Traversing the world of Demonhead isn’t enabled by upgradable abilities like traditional Metroidvanias. Instead, all of Bang’s movesets and upgrades can be found via the Super Shop, a store that sells a variety of helpful items such as the Aqua Lung, which stops the damage from being underwater, and Hyper Boots, which increase his run speed and jump height, and even a Jet Pack for free-formed flight. All of these abilities run off of non-refillable fuel, but multiple can be purchased and will be automatically equipped once the current supply runs out. Nicer still is that the game remembers how much fuel you had left on a single item. Other useful Super Shop choices include weapon upgrades; Ultra Food, which refills a single bar of health; and a microrecorder, needed to get a password. Money is easy enough to get, so health items and necessary equipment aren’t hard to come by, and losing all of Bang’s health only punishes the player by losing some money.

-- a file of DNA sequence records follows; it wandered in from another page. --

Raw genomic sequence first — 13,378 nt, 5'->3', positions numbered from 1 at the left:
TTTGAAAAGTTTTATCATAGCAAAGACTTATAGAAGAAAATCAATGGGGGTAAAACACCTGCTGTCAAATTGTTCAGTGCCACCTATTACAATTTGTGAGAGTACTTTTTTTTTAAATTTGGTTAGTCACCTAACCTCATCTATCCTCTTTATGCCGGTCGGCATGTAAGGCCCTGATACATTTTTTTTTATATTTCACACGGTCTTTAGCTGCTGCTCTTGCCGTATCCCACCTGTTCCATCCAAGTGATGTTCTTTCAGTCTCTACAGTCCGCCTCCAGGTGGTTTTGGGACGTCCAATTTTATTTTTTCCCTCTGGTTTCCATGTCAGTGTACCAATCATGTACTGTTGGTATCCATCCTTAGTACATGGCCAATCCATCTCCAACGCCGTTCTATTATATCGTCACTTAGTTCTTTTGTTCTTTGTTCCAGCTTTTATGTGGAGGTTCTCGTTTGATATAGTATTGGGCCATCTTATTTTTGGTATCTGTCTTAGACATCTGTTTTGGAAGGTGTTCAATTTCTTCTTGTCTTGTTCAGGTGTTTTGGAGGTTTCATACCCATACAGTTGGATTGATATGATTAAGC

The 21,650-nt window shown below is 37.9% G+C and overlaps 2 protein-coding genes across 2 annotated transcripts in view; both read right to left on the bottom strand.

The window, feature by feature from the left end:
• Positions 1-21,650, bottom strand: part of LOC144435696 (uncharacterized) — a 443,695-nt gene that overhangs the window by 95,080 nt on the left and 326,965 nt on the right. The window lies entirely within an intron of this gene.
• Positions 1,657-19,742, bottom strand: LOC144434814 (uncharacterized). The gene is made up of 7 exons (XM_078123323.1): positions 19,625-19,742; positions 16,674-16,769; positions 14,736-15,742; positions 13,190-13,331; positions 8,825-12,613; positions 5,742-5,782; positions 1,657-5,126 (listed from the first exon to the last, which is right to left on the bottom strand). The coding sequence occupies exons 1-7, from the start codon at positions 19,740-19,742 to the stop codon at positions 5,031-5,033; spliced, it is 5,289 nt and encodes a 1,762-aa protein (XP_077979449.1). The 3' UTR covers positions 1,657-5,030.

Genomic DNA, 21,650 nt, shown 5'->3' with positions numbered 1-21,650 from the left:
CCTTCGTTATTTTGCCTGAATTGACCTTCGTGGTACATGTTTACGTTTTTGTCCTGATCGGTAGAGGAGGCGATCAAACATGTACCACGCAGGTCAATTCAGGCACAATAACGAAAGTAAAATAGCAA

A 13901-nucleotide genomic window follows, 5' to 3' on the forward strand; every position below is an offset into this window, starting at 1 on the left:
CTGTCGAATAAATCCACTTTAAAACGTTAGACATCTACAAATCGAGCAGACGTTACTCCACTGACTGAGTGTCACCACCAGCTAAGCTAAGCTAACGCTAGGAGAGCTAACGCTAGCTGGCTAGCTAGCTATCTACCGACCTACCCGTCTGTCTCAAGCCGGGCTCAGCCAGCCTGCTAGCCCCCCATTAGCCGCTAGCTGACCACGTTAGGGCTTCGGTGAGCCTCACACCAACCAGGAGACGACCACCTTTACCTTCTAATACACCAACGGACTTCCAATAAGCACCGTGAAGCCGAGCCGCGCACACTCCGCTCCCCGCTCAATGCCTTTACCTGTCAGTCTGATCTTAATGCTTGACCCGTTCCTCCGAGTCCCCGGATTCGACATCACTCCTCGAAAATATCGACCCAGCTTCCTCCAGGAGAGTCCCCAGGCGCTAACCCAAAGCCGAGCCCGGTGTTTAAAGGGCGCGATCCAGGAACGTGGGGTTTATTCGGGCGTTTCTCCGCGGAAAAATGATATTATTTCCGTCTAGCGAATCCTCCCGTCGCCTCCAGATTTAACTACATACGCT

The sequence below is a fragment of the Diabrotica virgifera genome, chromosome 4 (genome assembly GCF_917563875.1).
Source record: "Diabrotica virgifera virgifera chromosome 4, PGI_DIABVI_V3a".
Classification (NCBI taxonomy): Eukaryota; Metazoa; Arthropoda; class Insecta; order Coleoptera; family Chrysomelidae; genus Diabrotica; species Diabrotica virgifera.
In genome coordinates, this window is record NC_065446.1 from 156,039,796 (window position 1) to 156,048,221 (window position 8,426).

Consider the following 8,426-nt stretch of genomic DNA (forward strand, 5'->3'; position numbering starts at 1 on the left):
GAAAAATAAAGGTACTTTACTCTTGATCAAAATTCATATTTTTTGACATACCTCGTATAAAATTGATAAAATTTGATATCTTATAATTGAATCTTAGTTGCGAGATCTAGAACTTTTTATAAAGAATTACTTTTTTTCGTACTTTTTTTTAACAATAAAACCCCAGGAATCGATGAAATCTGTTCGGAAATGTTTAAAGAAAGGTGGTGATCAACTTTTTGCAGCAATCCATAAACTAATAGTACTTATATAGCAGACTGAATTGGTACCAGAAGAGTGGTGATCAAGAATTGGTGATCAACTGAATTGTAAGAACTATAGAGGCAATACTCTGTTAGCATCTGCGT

There are a couple of drawbacks to the shop, however, the biggest being that it’s located only at the end of Route 5. This is mitigated by the Shop Call item, which allows the store to be summoned down from any Route – provided the player can afford it. Fortunately, shop calls are fairly low in price and the player starts with one, so theoretically it’s possible to always use these and never visit the shop’s actual location. Anticipating this, the designers threw in a rather obnoxious wrinkle – the items you can purchase at the shop are randomized. There’s no guarantee that a vital shop call charge won’t go wasted when you can’t buy a much-needed Jet Pack, or that those always important Ultra Foods you need to complete a boss fight aren’t for sale.